• T is a command when it is the first non-whitespace character on a line. Otherwise it is a parameter.
    • You can have multiple G and M commands on the same line. Each G or M character that is not within double quote characters or in a comment and is either at the start of a line or preceded by white space is the start of a new command. Multiple commands on the same line are executed in left to right order.


  • @dc42:

    That's interesting, and not what I had expected. Are you saying that once I have selected a WCS, there is no way I can go back to the native machine coordinates, except by setting the offsets of some WCS to all zeros and then switching to that WCS?

    Correct. There is no way to put an NIST standard CNC into "machine coordinates" on a permanent basis. It can only be in G53 "one line at a time". The command:

    G53 G0 X…Y...Z...

    is valid and would move to those machine coordinates. As a side note, this seems compatible with the general way multi-commands on one line are handled now, with the clarification that G53 must not affect succeeding lines.

    And, to be super clear the statement "...once I have selected..." is a non-sequitur. There is always a WCS active. It just so happens that a "freshly deployed" machine will be in G54 and the offsets will be zero, so it will 'appear' as though it is in G53.

    This is made clear in the verbiage surrounding Table 4 in the NIST standard. Specifically these subsets:

    @NIST:

    The modal groups for G codes are:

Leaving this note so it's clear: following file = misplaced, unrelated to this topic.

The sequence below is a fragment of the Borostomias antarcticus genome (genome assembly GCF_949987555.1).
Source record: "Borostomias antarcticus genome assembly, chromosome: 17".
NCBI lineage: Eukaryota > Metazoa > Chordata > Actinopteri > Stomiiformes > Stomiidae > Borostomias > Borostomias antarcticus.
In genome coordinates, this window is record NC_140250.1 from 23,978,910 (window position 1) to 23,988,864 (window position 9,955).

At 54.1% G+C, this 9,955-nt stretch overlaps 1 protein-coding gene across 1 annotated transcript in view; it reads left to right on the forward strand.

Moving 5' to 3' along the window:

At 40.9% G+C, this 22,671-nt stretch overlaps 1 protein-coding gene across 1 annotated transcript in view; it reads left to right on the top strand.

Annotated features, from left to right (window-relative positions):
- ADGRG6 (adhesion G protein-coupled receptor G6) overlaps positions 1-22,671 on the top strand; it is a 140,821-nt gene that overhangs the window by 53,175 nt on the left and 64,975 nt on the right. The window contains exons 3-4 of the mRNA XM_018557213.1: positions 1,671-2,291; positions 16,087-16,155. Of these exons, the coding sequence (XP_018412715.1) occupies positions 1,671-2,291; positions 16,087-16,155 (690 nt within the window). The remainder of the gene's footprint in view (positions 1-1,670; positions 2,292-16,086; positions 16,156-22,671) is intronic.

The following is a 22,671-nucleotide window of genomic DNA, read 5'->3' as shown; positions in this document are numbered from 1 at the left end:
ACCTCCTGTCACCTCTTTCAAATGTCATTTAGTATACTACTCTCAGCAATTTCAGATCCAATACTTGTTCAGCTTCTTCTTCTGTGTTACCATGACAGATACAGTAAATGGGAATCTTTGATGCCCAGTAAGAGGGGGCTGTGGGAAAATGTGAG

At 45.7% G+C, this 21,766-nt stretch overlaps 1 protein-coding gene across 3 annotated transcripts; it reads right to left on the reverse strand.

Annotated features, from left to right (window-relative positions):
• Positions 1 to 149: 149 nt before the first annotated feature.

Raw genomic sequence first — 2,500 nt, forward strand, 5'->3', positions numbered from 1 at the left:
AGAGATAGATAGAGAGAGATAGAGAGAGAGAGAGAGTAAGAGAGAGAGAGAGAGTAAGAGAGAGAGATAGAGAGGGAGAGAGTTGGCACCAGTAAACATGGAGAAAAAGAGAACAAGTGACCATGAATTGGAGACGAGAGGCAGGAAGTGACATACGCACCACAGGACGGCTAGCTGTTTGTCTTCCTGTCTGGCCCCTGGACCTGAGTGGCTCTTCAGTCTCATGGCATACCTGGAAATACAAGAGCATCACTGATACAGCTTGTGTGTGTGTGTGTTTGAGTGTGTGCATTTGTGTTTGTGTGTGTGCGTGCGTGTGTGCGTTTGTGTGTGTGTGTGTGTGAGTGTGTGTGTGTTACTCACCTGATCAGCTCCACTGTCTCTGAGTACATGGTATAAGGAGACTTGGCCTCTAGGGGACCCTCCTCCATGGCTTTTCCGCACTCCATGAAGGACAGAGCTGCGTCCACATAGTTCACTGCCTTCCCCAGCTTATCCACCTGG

group 12 = {G54, G55, G56, G57, G58, G59, G59.1, G59.2, G59.3} coordinate system selection
    In addition to the above modal groups, there is a group for non-modal G codes:
    group 0 = {G4, G10, G28, G30, G53, G92, G92.1, G92.2, G92.3}

    Two explicit things here:

    First, the table itself shows G53 to be non-modal, Group 0.

    Second, it shows all of G54-G59.3 to be in the same group, and makes the following statement about all groups, just after the table (underline mine):

    @NIST:

    For several modal groups, when a machining center is ready to accept commands, one member of
    the group must be in effect. There are default settings for these modal groups. When the
    machining center is turned on or otherwise re-initialized, the default values are automatically in
    effect.

    That statement confirms my statement "A freshly deployed machine is actually in G54 with no offsets". Also, see next post (this one is getting too long).



  • Directly from the standard, underlines and bolding mine:

    3.2.2 Coordinate Systems
    In the RS274/NGC language view, a machining center has an absolute coordinate system and nine program coordinate systems.

    …snip...

    You can select one of the nine systems by using G54, G55, G56, G57, G58, G59, G59.1, G59.2, or G59.3 (see Section 3.5.13). It is not possible to select the absolute coordinate system directly.

    …snip...

    You can make straight moves in the absolute machine coordinate system by using G53 with either G0 or G1. See Section 3.5.12.

    …snip....


  • administrators

    Thanks. I can easily change the firmware to make the G54 WCS the default. Making G53 non-modal is a lot harder and will probably have to wait until the 1.22 release though.



  • That's great!

    If a given piece Gcode is somehow dependent on G53 not being modal, a quick insert of G54 (or whatever) after the G53 G0 X… line would be a very easy bypass.